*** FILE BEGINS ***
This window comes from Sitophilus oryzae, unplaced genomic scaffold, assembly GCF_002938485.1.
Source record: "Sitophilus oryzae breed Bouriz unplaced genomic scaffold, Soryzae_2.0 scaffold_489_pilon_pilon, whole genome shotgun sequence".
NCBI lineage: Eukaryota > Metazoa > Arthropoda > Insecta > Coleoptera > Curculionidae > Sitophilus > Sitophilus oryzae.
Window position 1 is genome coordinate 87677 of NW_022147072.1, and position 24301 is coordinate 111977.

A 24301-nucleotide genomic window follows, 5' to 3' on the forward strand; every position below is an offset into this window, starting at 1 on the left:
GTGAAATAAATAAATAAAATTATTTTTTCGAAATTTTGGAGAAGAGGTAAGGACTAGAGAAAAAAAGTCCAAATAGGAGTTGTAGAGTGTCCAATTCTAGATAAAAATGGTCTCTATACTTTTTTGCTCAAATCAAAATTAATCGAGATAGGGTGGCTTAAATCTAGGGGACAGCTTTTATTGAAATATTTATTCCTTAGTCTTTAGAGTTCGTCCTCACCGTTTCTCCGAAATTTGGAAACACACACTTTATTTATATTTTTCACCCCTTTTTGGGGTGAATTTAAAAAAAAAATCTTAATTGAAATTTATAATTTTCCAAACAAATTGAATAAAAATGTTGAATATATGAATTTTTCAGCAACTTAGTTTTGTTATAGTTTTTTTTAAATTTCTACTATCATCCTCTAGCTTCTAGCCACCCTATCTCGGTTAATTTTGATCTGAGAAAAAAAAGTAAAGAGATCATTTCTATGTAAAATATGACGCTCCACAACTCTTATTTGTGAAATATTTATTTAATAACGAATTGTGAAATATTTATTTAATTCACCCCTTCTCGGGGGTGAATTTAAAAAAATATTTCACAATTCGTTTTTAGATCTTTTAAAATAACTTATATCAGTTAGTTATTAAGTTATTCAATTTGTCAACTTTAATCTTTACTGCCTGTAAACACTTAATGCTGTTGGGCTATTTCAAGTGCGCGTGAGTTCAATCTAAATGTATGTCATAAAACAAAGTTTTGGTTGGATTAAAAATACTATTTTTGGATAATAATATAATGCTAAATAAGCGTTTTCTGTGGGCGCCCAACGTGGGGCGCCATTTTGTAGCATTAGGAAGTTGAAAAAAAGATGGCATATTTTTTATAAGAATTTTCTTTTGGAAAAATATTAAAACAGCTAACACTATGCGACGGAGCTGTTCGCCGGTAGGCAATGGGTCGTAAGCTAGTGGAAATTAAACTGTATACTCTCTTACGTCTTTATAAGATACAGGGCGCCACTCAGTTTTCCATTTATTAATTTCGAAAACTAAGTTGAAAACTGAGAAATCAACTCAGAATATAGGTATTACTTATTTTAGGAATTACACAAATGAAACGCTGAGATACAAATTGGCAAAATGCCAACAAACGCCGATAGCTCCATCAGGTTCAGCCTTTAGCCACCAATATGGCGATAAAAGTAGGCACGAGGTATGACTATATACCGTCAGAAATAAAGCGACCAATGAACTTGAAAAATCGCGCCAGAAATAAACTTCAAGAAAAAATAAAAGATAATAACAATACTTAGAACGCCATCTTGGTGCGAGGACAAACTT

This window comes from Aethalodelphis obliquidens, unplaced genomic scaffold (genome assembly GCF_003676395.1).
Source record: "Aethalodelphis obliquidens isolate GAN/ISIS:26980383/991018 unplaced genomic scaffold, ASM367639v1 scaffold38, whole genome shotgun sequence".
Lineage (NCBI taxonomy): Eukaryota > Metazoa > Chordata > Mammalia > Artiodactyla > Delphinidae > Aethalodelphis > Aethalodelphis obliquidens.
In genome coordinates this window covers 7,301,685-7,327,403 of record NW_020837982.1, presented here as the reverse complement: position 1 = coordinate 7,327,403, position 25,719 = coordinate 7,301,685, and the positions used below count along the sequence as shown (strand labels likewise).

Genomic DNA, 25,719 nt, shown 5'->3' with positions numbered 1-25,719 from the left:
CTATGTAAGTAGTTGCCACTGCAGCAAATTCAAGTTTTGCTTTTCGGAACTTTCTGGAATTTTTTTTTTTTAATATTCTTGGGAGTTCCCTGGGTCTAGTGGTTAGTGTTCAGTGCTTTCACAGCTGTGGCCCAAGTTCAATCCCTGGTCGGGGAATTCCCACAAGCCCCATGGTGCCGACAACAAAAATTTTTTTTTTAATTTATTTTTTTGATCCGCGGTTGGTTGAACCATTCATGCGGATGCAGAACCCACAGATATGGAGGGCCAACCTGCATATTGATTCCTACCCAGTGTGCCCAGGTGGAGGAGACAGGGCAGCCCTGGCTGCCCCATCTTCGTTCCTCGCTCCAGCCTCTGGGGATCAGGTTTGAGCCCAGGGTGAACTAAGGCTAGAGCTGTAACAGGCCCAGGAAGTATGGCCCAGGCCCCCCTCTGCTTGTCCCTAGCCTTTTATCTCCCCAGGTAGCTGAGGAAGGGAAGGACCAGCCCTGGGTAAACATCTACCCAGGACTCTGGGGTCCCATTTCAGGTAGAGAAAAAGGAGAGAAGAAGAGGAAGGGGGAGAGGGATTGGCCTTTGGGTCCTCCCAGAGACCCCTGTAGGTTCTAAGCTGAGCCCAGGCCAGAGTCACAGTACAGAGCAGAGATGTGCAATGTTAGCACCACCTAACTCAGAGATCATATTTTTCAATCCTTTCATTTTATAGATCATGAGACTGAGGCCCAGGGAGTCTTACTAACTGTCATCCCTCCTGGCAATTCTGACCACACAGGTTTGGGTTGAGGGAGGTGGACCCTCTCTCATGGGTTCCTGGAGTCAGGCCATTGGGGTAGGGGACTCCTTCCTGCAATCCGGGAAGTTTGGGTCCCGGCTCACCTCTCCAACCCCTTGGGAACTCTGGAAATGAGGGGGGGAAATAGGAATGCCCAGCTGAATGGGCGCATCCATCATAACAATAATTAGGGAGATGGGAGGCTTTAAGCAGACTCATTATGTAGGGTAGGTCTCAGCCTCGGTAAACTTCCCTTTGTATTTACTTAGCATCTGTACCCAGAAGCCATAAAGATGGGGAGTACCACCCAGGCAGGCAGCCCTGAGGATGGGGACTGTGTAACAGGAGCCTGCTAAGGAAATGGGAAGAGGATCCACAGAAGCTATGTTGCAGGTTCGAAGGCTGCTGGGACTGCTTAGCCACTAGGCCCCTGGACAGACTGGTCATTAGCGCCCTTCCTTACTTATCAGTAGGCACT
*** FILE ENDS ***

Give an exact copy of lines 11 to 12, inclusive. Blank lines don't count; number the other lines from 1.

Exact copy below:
Genomic DNA, 25,719 nt, shown 5'->3' with positions numbered 1-25,719 from the left:
CTATGTAAGTAGTTGCCACTGCAGCAAATTCAAGTTTTGCTTTTCGGAACTTTCTGGAATTTTTTTTTTTTAATATTCTTGGGAGTTCCCTGGGTCTAGTGGTTAGTGTTCAGTGCTTTCACAGCTGTGGCCCAAGTTCAATCCCTGGTCGGGGAATTCCCACAAGCCCCATGGTGCCGACAACAAAAATTTTTTTTTTAATTTATTTTTTTGATCCGCGGTTGGTTGAACCATTCATGCGGATGCAGAACCCACAGATATGGAGGGCCAACCTGCATATTGATTCCTACCCAGTGTGCCCAGGTGGAGGAGACAGGGCAGCCCTGGCTGCCCCATCTTCGTTCCTCGCTCCAGCCTCTGGGGATCAGGTTTGAGCCCAGGGTGAACTAAGGCTAGAGCTGTAACAGGCCCAGGAAGTATGGCCCAGGCCCCCCTCTGCTTGTCCCTAGCCTTTTATCTCCCCAGGTAGCTGAGGAAGGGAAGGACCAGCCCTGGGTAAACATCTACCCAGGACTCTGGGGTCCCATTTCAGGTAGAGAAAAAGGAGAGAAGAAGAGGAAGGGGGAGAGGGATTGGCCTTTGGGTCCTCCCAGAGACCCCTGTAGGTTCTAAGCTGAGCCCAGGCCAGAGTCACAGTACAGAGCAGAGATGTGCAATGTTAGCACCACCTAACTCAGAGATCATATTTTTCAATCCTTTCATTTTATAGATCATGAGACTGAGGCCCAGGGAGTCTTACTAACTGTCATCCCTCCTGGCAATTCTGACCACACAGGTTTGGGTTGAGGGAGGTGGACCCTCTCTCATGGGTTCCTGGAGTCAGGCCATTGGGGTAGGGGACTCCTTCCTGCAATCCGGGAAGTTTGGGTCCCGGCTCACCTCTCCAACCCCTTGGGAACTCTGGAAATGAGGGGGGGAAATAGGAATGCCCAGCTGAATGGGCGCATCCATCATAACAATAATTAGGGAGATGGGAGGCTTTAAGCAGACTCATTATGTAGGGTAGGTCTCAGCCTCGGTAAACTTCCCTTTGTATTTACTTAGCATCTGTACCCAGAAGCCATAAAGATGGGGAGTACCACCCAGGCAGGCAGCCCTGAGGATGGGGACTGTGTAACAGGAGCCTGCTAAGGAAATGGGAAGAGGATCCACAGAAGCTATGTTGCAGGTTCGAAGGCTGCTGGGACTGCTTAGCCACTAGGCCCCTGGACAGACTGGTCATTAGCGCCCTTCCTTACTTATCAGTAGGCACT